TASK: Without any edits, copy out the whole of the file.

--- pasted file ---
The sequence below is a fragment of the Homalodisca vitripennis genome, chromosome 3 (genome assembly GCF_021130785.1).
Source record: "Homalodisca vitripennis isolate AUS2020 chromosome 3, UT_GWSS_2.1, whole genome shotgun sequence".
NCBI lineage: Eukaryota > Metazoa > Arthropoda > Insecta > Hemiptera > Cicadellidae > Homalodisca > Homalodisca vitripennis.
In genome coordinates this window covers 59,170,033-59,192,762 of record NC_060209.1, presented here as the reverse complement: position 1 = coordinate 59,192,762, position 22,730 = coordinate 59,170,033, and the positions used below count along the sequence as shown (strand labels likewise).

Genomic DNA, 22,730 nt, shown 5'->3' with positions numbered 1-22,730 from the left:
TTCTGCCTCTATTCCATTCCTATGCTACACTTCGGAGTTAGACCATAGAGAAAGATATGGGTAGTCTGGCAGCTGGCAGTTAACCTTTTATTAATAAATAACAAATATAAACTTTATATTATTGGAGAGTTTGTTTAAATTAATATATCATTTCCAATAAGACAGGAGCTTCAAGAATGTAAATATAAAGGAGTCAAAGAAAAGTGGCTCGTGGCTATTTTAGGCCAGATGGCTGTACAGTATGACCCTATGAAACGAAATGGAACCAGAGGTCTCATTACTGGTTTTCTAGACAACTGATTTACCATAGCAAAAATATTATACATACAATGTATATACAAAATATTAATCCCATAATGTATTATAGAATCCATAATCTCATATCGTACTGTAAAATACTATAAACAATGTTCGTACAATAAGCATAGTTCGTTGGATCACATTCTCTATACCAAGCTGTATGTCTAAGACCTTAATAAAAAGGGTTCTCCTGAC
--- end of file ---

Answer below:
The sequence below is a fragment of the Homalodisca vitripennis genome, chromosome 3 (genome assembly GCF_021130785.1).
Source record: "Homalodisca vitripennis isolate AUS2020 chromosome 3, UT_GWSS_2.1, whole genome shotgun sequence".
NCBI lineage: Eukaryota > Metazoa > Arthropoda > Insecta > Hemiptera > Cicadellidae > Homalodisca > Homalodisca vitripennis.
In genome coordinates this window covers 59,170,033-59,192,762 of record NC_060209.1, presented here as the reverse complement: position 1 = coordinate 59,192,762, position 22,730 = coordinate 59,170,033, and the positions used below count along the sequence as shown (strand labels likewise).

Genomic DNA, 22,730 nt, shown 5'->3' with positions numbered 1-22,730 from the left:
TTCTGCCTCTATTCCATTCCTATGCTACACTTCGGAGTTAGACCATAGAGAAAGATATGGGTAGTCTGGCAGCTGGCAGTTAACCTTTTATTAATAAATAACAAATATAAACTTTATATTATTGGAGAGTTTGTTTAAATTAATATATCATTTCCAATAAGACAGGAGCTTCAAGAATGTAAATATAAAGGAGTCAAAGAAAAGTGGCTCGTGGCTATTTTAGGCCAGATGGCTGTACAGTATGACCCTATGAAACGAAATGGAACCAGAGGTCTCATTACTGGTTTTCTAGACAACTGATTTACCATAGCAAAAATATTATACATACAATGTATATACAAAATATTAATCCCATAATGTATTATAGAATCCATAATCTCATATCGTACTGTAAAATACTATAAACAATGTTCGTACAATAAGCATAGTTCGTTGGATCACATTCTCTATACCAAGCTGTATGTCTAAGACCTTAATAAAAAGGGTTCTCCTGAC